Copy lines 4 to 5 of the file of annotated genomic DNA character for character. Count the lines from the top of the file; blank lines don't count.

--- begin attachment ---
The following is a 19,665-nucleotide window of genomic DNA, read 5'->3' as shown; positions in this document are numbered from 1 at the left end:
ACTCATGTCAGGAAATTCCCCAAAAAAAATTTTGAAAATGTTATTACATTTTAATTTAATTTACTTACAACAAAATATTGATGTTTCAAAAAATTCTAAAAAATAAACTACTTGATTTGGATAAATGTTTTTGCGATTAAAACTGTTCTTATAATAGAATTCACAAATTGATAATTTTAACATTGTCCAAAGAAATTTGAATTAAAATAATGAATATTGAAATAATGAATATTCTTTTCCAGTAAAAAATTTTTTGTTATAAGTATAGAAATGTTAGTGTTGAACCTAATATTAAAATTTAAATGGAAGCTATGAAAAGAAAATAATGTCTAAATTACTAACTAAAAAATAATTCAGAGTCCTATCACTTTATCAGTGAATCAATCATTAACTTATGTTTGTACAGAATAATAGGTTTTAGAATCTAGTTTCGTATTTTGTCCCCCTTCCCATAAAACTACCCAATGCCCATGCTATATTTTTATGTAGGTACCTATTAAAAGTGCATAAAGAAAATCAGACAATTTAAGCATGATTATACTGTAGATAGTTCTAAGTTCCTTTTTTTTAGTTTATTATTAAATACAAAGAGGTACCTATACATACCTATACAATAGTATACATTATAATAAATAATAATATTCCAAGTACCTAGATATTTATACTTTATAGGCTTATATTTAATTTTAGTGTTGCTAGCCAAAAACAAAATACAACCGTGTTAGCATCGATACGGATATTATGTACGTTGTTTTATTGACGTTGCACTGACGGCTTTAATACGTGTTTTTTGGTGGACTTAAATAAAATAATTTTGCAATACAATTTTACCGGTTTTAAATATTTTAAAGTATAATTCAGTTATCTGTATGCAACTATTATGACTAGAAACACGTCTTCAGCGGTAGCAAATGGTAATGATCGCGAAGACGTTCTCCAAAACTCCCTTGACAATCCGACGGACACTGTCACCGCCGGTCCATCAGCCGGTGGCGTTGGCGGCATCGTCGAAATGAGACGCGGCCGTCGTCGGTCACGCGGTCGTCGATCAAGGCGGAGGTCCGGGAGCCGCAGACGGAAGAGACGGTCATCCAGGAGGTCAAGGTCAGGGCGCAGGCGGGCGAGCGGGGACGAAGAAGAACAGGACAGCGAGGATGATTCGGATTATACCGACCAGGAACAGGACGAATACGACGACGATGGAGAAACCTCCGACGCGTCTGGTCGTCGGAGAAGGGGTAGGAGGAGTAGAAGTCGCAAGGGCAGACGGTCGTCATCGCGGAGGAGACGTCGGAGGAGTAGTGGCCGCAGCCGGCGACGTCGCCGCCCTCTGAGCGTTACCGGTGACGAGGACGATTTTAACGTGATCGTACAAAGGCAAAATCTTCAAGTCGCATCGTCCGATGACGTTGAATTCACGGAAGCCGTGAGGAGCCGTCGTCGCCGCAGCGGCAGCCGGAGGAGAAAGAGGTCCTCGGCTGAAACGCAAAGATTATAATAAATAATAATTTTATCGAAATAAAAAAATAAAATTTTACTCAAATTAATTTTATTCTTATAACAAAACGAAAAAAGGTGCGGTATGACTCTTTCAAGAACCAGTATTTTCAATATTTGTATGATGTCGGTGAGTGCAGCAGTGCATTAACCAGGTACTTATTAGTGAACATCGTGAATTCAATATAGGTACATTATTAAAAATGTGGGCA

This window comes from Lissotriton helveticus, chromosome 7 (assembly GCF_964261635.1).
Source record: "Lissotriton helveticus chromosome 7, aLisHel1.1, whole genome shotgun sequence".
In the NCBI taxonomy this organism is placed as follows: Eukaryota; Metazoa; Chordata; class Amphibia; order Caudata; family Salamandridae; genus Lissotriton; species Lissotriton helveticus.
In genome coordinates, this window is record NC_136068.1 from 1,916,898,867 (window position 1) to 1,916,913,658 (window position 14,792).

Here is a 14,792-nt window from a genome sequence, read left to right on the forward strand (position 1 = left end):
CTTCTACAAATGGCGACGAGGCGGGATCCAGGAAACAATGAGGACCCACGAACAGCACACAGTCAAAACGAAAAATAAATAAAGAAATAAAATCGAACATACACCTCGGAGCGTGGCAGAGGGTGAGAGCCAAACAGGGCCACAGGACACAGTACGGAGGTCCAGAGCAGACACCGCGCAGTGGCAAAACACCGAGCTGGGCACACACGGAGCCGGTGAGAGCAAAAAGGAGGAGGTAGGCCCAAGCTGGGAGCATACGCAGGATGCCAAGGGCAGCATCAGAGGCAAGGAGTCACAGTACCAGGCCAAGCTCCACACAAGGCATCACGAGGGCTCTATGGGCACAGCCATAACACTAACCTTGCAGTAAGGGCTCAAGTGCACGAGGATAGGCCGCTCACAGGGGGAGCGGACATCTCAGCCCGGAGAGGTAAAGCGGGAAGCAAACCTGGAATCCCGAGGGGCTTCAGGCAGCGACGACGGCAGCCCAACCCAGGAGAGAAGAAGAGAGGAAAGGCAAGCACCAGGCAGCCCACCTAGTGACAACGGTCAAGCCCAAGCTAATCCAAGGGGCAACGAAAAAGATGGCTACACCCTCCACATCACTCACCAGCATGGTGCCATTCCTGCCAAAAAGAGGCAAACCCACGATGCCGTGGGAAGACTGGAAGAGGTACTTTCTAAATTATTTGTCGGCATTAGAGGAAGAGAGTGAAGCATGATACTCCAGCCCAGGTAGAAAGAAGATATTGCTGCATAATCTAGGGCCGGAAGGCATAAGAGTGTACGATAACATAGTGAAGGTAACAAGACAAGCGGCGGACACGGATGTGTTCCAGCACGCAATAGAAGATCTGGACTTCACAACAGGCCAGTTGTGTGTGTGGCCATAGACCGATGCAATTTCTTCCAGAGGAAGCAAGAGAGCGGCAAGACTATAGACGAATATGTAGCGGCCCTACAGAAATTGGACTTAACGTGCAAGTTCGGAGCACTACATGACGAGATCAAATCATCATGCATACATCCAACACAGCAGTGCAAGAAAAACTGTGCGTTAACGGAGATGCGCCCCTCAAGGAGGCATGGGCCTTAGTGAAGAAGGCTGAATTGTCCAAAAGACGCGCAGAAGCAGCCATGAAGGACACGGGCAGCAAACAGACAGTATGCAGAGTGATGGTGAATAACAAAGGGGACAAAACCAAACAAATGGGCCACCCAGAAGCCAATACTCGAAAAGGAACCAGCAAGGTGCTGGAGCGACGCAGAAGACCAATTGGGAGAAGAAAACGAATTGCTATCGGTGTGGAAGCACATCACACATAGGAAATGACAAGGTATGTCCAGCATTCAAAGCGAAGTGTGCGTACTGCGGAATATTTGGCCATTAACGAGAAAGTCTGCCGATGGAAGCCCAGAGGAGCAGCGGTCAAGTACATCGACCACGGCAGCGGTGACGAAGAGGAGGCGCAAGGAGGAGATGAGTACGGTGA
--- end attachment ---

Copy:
Source record: "Lissotriton helveticus chromosome 7, aLisHel1.1, whole genome shotgun sequence".
In the NCBI taxonomy this organism is placed as follows: Eukaryota; Metazoa; Chordata; class Amphibia; order Caudata; family Salamandridae; genus Lissotriton; species Lissotriton helveticus.